But that soon proved to be in error. What the old hatter placed in his new display cabinet were several horsehair hats and various headgear accessories. And on the varnished floor were laid out the same old iron stove and hat-making instruments. A few days later a large new signboard went up; on it was written the shop's name, "Shinhng Ipchabang (New Sensation Hat Shop)," and in flourishing strokes such fashionable phrases as "most elegant" and "time-tested skill."

At first people were simply astonished. By and by there were other reactions. Some people laughed themselves hoarse at the incongruity. However, a few gazed at the shop and the old man with mixed emotions and turned away with downcast eyes. But most felt, in an undefinable way, snubbed and betrayed and were angry with the old man. They began to laugh at his impracticality and scoffed at his perverse stubbornness.

The old gossip he had bawled out was the most elated. Till then, she'd been intimidated by his fury and her own lack of hard evidence, but this time she thought he'd supplied visible proof of his madness. She rushed about, asserting that the old man was both senile and demented.

The old man repaid the hostility of others with his own. He had changed as drastically as his shop. Once talkative and gregarious, he became taciturn and belligerent. He drank without restraint, and when drunk he quarrelled with anyone who offended him in the least. Within a few months he had quarrelled with just about everyone in and around the marketplace.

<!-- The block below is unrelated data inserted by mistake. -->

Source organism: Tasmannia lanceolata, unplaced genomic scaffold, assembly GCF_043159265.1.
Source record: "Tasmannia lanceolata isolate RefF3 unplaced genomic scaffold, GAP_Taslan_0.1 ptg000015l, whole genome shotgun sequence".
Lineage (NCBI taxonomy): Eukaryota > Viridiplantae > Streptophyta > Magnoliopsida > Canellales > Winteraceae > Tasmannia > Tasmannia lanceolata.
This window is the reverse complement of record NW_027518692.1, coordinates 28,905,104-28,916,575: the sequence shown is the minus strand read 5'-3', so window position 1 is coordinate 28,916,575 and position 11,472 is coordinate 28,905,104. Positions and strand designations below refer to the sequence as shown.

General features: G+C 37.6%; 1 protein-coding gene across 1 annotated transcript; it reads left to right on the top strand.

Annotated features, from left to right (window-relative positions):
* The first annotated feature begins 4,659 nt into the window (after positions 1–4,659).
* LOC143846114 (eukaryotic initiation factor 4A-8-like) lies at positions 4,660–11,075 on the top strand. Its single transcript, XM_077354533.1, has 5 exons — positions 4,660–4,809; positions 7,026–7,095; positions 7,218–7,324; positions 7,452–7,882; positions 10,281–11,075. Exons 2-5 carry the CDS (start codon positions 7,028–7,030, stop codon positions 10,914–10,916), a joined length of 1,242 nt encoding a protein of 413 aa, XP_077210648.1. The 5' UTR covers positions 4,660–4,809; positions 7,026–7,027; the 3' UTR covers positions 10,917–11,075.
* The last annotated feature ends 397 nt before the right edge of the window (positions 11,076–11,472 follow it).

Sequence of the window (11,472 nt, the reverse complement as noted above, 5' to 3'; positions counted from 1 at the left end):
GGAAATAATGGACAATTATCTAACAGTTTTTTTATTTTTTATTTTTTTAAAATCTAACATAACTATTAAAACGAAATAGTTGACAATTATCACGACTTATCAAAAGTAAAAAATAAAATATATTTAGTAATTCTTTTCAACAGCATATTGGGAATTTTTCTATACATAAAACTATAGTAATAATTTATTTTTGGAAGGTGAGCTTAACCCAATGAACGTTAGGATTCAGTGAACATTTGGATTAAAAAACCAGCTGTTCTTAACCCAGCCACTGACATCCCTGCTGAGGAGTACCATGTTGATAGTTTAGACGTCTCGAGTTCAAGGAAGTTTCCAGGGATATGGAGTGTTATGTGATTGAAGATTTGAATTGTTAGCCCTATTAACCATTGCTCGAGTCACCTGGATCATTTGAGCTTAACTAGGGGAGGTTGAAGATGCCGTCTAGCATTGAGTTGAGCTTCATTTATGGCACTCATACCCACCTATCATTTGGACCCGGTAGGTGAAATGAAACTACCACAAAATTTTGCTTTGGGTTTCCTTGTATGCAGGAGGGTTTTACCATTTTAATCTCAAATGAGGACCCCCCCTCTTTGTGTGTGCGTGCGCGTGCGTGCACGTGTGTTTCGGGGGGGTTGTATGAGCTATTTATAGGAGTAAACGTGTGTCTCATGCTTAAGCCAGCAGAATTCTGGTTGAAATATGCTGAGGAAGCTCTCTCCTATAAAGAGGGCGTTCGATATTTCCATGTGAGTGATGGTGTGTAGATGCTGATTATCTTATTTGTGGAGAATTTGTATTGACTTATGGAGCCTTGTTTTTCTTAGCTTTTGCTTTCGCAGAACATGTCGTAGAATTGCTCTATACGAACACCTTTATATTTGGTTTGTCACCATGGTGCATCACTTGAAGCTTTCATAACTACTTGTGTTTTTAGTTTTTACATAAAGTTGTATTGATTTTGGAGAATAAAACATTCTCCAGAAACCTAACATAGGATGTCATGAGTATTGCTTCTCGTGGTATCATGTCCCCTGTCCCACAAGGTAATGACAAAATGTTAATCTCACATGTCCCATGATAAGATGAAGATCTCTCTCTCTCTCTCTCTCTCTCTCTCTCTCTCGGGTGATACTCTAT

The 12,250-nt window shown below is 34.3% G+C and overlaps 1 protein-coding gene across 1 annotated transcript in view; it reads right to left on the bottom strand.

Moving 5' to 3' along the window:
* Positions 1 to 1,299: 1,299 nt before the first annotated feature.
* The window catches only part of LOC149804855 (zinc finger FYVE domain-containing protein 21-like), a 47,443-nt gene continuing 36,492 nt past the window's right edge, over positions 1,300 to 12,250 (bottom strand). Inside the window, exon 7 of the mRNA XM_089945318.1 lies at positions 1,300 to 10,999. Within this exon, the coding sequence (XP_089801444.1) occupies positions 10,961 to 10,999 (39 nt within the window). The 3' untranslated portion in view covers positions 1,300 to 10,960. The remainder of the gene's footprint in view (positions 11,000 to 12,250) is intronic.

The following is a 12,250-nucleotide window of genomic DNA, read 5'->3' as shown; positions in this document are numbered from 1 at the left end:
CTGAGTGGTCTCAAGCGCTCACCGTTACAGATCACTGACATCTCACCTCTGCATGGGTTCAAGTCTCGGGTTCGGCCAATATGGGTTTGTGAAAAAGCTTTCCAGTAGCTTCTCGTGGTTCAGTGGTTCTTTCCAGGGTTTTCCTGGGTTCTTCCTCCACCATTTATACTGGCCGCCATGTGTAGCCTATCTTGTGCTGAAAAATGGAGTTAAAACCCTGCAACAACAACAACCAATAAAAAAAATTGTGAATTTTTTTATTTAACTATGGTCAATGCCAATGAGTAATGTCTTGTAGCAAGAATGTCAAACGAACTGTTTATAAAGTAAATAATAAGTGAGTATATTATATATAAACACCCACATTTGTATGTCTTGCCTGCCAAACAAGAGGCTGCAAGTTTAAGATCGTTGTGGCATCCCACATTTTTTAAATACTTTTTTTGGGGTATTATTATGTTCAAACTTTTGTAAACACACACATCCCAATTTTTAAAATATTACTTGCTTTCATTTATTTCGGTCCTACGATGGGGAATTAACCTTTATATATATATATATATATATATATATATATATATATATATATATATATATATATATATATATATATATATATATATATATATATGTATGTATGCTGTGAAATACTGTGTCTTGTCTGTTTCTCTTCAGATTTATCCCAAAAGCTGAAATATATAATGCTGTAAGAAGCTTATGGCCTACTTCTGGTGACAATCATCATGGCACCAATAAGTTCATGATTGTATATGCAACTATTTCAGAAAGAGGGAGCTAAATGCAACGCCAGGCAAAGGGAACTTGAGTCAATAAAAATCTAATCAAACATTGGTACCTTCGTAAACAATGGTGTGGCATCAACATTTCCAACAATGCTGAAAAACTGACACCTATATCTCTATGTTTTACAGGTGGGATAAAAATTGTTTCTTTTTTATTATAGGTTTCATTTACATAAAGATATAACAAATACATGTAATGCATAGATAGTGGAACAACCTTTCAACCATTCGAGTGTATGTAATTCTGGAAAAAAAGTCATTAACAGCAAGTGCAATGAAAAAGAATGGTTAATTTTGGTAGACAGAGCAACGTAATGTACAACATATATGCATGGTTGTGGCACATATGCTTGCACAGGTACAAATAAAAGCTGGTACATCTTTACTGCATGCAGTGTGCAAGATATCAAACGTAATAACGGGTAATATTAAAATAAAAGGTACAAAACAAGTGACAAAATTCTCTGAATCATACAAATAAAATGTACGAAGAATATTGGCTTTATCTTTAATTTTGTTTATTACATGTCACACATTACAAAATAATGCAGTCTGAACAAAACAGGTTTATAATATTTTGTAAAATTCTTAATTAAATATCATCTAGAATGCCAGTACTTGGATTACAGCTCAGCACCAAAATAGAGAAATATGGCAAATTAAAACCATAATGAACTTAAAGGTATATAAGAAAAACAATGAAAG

Once, more than half my childhood buddies and I happened to be visiting our hometown at the same time, after having completed our military duty. It was shortly after the old man had created a stir with his harsh treatment of the barber and his younger brother. The barbershop stood facing the old man's shop. It seems that the barber's kid brother had stolen some horsehair from the old man's shop, just as we had years before. However, instead of letting him off with a "hatband" as he'd done with us, the old man gave him a heavy beating. When the boy's older brother, the barber, came to protest such excessive severity, the old man repulsed him with a bamboo-splitting knife.